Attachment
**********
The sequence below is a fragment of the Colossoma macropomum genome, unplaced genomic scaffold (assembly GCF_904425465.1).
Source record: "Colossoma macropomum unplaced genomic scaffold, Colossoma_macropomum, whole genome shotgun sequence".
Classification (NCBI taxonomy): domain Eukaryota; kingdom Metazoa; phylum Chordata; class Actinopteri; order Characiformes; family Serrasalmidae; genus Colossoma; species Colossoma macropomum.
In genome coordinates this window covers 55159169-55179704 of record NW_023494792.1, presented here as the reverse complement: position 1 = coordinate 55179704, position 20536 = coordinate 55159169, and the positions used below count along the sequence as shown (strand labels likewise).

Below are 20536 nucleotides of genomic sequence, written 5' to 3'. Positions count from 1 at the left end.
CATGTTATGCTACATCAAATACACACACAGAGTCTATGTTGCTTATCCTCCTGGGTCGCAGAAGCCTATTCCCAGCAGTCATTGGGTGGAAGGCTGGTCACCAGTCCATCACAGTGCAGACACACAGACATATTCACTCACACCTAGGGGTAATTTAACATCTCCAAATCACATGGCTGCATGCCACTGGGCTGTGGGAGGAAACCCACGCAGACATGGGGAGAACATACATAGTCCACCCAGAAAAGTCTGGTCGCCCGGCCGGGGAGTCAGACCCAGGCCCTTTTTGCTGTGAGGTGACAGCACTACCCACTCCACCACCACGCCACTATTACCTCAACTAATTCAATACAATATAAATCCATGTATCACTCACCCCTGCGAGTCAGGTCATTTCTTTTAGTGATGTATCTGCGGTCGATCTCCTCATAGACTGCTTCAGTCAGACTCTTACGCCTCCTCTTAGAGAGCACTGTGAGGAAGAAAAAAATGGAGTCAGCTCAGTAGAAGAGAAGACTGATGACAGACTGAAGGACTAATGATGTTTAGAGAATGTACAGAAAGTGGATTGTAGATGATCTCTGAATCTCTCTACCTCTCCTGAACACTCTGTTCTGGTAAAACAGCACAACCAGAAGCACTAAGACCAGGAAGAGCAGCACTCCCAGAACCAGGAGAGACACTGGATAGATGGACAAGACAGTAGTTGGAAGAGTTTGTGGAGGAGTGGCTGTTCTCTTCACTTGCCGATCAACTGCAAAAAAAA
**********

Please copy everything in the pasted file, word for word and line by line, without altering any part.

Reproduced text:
The sequence below is a fragment of the Colossoma macropomum genome, unplaced genomic scaffold (assembly GCF_904425465.1).
Source record: "Colossoma macropomum unplaced genomic scaffold, Colossoma_macropomum, whole genome shotgun sequence".
Classification (NCBI taxonomy): domain Eukaryota; kingdom Metazoa; phylum Chordata; class Actinopteri; order Characiformes; family Serrasalmidae; genus Colossoma; species Colossoma macropomum.
In genome coordinates this window covers 55159169-55179704 of record NW_023494792.1, presented here as the reverse complement: position 1 = coordinate 55179704, position 20536 = coordinate 55159169, and the positions used below count along the sequence as shown (strand labels likewise).

Below are 20536 nucleotides of genomic sequence, written 5' to 3'. Positions count from 1 at the left end.
CATGTTATGCTACATCAAATACACACACAGAGTCTATGTTGCTTATCCTCCTGGGTCGCAGAAGCCTATTCCCAGCAGTCATTGGGTGGAAGGCTGGTCACCAGTCCATCACAGTGCAGACACACAGACATATTCACTCACACCTAGGGGTAATTTAACATCTCCAAATCACATGGCTGCATGCCACTGGGCTGTGGGAGGAAACCCACGCAGACATGGGGAGAACATACATAGTCCACCCAGAAAAGTCTGGTCGCCCGGCCGGGGAGTCAGACCCAGGCCCTTTTTGCTGTGAGGTGACAGCACTACCCACTCCACCACCACGCCACTATTACCTCAACTAATTCAATACAATATAAATCCATGTATCACTCACCCCTGCGAGTCAGGTCATTTCTTTTAGTGATGTATCTGCGGTCGATCTCCTCATAGACTGCTTCAGTCAGACTCTTACGCCTCCTCTTAGAGAGCACTGTGAGGAAGAAAAAAATGGAGTCAGCTCAGTAGAAGAGAAGACTGATGACAGACTGAAGGACTAATGATGTTTAGAGAATGTACAGAAAGTGGATTGTAGATGATCTCTGAATCTCTCTACCTCTCCTGAACACTCTGTTCTGGTAAAACAGCACAACCAGAAGCACTAAGACCAGGAAGAGCAGCACTCCCAGAACCAGGAGAGACACTGGATAGATGGACAAGACAGTAGTTGGAAGAGTTTGTGGAGGAGTGGCTGTTCTCTTCACTTGCCGATCAACTGCAAAAAAAA